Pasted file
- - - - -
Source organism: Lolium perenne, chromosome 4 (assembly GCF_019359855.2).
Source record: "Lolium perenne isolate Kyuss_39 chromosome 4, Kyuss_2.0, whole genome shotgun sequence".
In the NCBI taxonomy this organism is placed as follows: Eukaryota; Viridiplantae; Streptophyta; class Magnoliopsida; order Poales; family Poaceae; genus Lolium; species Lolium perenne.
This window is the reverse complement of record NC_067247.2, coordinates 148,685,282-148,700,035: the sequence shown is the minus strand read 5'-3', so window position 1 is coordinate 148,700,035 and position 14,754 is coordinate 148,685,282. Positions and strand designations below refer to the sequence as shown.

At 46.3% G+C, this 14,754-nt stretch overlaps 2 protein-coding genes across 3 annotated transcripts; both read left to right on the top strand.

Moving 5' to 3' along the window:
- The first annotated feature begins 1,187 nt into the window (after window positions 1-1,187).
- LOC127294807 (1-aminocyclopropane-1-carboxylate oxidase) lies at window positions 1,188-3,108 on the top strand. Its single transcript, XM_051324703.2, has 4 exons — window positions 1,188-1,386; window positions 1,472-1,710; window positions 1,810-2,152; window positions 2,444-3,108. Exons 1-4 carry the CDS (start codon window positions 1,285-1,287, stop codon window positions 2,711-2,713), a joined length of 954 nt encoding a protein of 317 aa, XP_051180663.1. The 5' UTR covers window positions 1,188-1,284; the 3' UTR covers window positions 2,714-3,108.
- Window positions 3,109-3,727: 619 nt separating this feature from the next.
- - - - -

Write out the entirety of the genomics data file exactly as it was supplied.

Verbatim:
Source organism: Lolium perenne, chromosome 4 (assembly GCF_019359855.2).
Source record: "Lolium perenne isolate Kyuss_39 chromosome 4, Kyuss_2.0, whole genome shotgun sequence".
In the NCBI taxonomy this organism is placed as follows: Eukaryota; Viridiplantae; Streptophyta; class Magnoliopsida; order Poales; family Poaceae; genus Lolium; species Lolium perenne.
This window is the reverse complement of record NC_067247.2, coordinates 148,685,282-148,700,035: the sequence shown is the minus strand read 5'-3', so window position 1 is coordinate 148,700,035 and position 14,754 is coordinate 148,685,282. Positions and strand designations below refer to the sequence as shown.

At 46.3% G+C, this 14,754-nt stretch overlaps 2 protein-coding genes across 3 annotated transcripts; both read left to right on the top strand.

Moving 5' to 3' along the window:
- The first annotated feature begins 1,187 nt into the window (after window positions 1-1,187).
- LOC127294807 (1-aminocyclopropane-1-carboxylate oxidase) lies at window positions 1,188-3,108 on the top strand. Its single transcript, XM_051324703.2, has 4 exons — window positions 1,188-1,386; window positions 1,472-1,710; window positions 1,810-2,152; window positions 2,444-3,108. Exons 1-4 carry the CDS (start codon window positions 1,285-1,287, stop codon window positions 2,711-2,713), a joined length of 954 nt encoding a protein of 317 aa, XP_051180663.1. The 5' UTR covers window positions 1,188-1,284; the 3' UTR covers window positions 2,714-3,108.
- Window positions 3,109-3,727: 619 nt separating this feature from the next.